Residents in the city of New Plymouth may notice a strong chlorine smell in their water for the next week. This is due to annual routine maintenance that takes place during the hottest months, usually July or August, according to Beau Zeemer, public works superintendent.
Though no bacteria has been detected in recent water samples, the city, as a measure of safety is “shocking” the water system with added chlorine. That chemical will be stronger for about a week.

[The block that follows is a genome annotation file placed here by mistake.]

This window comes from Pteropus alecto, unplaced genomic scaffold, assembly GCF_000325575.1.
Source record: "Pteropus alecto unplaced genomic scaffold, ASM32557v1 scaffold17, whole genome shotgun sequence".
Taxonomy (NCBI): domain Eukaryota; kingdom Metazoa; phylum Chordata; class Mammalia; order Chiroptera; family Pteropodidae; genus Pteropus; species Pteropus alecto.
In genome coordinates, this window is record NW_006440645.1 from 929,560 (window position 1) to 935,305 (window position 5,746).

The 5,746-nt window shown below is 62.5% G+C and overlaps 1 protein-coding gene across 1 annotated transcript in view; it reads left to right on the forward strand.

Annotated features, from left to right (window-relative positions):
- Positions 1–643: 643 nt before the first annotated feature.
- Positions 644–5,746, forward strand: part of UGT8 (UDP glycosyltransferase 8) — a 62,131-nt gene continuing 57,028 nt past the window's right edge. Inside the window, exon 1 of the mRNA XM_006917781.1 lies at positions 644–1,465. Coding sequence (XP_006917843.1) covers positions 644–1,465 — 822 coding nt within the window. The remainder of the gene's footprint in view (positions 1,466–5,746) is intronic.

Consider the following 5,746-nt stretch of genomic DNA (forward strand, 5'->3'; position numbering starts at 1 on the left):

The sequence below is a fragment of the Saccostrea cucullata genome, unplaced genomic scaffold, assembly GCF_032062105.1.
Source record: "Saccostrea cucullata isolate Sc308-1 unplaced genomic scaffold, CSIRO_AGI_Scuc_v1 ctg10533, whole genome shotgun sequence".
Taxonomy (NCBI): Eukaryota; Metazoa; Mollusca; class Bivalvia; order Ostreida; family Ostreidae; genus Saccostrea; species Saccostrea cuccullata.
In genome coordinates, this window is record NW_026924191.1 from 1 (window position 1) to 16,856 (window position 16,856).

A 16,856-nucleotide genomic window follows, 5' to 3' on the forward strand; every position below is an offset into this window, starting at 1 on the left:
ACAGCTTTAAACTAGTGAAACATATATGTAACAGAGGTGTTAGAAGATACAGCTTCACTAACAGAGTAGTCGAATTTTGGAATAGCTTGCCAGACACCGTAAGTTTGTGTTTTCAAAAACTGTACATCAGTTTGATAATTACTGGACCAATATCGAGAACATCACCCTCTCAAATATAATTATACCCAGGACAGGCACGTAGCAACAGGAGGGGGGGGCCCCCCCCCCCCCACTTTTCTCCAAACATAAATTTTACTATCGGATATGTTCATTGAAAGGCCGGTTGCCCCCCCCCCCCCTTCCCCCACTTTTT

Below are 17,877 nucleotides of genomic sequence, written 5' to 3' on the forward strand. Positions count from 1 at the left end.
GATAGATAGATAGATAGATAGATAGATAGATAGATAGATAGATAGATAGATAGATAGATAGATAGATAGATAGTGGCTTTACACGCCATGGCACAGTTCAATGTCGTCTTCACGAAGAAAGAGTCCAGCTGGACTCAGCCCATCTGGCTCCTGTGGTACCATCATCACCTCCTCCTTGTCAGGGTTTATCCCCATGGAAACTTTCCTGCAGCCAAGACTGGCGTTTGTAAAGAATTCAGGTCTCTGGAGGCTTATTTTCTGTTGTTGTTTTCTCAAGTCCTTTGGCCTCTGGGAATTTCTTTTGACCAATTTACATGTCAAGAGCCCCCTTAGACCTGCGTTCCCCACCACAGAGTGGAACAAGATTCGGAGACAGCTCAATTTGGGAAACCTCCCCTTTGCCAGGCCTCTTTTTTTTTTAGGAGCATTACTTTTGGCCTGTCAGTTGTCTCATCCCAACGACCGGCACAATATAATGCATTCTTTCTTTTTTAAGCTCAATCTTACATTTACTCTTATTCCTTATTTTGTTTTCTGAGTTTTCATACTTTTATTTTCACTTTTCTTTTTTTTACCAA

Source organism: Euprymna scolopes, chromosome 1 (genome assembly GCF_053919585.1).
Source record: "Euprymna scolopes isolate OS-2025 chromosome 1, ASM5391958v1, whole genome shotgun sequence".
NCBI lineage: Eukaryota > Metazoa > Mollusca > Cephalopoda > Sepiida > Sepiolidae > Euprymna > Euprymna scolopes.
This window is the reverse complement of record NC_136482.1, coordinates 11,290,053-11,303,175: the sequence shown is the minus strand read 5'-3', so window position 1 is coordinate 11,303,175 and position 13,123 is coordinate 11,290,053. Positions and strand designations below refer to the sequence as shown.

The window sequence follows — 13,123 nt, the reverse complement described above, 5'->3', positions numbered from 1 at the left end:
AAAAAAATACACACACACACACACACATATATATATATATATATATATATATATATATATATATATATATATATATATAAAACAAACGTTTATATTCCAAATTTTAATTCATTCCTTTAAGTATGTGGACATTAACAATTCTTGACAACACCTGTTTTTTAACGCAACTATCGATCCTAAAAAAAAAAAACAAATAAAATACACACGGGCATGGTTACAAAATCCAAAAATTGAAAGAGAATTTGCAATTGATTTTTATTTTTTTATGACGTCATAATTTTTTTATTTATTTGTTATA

In an effort to reduce the usual uptick in calls to the public works office that happen when this maintenance is done, Zeemer opted this year to send out a public alert on Monday notifying residents of the water advisory.
“Water quality and safety is being continually monitored at this time,” reads the advisory. “Water will return to normal as soon as possible.”